Many of her Liberian friends and classmates were not as fortunate, especially the boys. Many of them were conscripted into the rebel army, and died fighting or were killed because they would not join rebel forces.
Bailey’s mother and youngest sister, who was an American citizen born when her parents were Fulbright scholars at Tulane University, were evacuated first. Bailey, her father, and two other sisters stayed behind. “We had three false starts. The first two times that we tried to leave, rebels found out and we were stopped,” says Bailey, who was 10 years old at the time. On the third try they boarded a cargo ship bound for Sierra Leone. From there they flew to Atlanta and ultimately settled in South Carolina, the same state her ancestors originally fled.
Bailey became a naturalized citizen at 22, graduated from Winthrop University, worked as a social worker in South Carolina, heads the tutoring program at USC’s law school, and, perhaps fittingly, plans to work in immigration policy or practice immigration law.
“Coming to the States the way I did, I see that there is a need for people who understand where immigrants are coming from, to advocate more zealously on their behalf, and to help shape the country’s immigration laws,” says Bailey, voicing her opposition to the broad and strict Arizona immigration law that was enacted in 2010. “I see things that I just don’t think are right, and I want to be able to use my experiences to inform the debate.”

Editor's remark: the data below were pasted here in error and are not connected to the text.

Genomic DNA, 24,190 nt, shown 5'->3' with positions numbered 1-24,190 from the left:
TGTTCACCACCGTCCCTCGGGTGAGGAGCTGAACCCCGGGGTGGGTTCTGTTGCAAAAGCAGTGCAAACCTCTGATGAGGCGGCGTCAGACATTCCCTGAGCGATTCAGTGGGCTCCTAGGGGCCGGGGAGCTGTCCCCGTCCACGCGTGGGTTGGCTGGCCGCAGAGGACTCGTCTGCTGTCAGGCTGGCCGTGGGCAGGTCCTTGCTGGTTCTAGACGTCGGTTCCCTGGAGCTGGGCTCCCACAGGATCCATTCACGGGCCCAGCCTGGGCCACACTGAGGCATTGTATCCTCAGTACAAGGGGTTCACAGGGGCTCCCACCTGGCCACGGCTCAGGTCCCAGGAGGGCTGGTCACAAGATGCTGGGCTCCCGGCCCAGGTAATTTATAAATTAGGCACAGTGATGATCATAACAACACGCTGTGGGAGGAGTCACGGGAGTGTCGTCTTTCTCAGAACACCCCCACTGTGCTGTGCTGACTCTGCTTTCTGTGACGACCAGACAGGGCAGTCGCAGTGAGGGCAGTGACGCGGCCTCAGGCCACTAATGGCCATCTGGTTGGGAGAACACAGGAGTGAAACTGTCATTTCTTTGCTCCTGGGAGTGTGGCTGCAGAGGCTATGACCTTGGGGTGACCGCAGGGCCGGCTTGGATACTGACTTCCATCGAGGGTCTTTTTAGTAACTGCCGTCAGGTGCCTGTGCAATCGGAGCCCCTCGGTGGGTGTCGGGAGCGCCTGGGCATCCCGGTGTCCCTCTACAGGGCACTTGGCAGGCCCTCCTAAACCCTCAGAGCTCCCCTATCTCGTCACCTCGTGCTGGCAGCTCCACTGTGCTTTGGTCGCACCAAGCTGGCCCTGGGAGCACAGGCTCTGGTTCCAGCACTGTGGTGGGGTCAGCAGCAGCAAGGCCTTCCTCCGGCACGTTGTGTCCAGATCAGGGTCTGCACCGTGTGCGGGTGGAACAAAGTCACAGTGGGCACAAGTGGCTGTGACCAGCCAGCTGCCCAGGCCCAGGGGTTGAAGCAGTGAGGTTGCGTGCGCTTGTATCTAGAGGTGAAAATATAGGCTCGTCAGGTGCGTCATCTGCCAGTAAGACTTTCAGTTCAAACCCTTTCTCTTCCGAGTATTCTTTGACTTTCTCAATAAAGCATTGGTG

Bailey, 30, who began the 11-year process to become a U.S. citizen at age 10, was not keen on the idea at first.
“My parents always said that American citizenship would open up doors for me later. As a 10-year-old, I didn’t understand what they meant, nor did I want to become an American citizen,” she says. “I believed that by becoming an American citizen I would no longer be an African, and that bothered me.”
“My identity had always been that of a proud African. I didn’t want to assimilate because, to me, it meant I would lose the most essential part of me.”
Bailey will always have strong ties to her native land. “It is my home,” says Bailey, who plans to visit regularly for herself and her four-year-old son, Cole James. “I want him to know where I came from. I want him to understand what being an African American really is. I want him to understand that how we raise him is based in Liberian culture, and it is really important that he knows where his values and upbringing come from.”
KARMA AFTER CLASS
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